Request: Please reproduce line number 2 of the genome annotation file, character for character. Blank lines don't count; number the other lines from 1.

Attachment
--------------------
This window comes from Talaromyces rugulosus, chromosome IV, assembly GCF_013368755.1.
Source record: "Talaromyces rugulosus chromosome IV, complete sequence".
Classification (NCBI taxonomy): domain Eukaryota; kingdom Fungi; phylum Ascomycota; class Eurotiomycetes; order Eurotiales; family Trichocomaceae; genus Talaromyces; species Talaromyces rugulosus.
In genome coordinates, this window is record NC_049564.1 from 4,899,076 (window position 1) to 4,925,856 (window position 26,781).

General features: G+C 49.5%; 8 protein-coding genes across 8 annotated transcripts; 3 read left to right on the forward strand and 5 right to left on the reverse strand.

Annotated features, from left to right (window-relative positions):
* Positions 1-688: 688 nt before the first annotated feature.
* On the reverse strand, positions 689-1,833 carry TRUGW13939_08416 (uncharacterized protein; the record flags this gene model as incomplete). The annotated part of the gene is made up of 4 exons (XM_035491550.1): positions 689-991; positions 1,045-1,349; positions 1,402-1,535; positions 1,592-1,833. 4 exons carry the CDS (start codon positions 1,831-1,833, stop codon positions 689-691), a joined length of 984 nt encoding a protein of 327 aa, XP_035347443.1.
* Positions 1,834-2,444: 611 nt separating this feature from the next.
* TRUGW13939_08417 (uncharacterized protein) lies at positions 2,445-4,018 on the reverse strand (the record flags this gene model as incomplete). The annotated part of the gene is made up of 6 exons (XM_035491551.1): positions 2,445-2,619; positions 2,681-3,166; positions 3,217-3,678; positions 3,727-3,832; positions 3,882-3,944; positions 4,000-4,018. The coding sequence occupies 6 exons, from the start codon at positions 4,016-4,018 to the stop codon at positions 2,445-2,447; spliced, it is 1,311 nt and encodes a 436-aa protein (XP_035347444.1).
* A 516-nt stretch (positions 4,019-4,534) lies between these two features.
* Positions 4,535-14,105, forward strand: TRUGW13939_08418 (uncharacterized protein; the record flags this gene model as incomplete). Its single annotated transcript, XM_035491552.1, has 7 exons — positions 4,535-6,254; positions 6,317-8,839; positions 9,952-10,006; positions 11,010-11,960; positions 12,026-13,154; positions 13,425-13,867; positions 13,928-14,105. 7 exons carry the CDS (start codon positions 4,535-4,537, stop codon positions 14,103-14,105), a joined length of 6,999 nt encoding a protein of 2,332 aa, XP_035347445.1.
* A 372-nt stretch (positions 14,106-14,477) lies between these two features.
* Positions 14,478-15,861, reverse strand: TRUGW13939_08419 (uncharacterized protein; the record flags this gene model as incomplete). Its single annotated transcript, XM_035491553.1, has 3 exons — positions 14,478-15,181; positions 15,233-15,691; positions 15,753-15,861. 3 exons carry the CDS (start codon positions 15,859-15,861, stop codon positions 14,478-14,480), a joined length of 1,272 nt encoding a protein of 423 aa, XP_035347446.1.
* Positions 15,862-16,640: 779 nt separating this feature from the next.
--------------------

Source record: "Talaromyces rugulosus chromosome IV, complete sequence".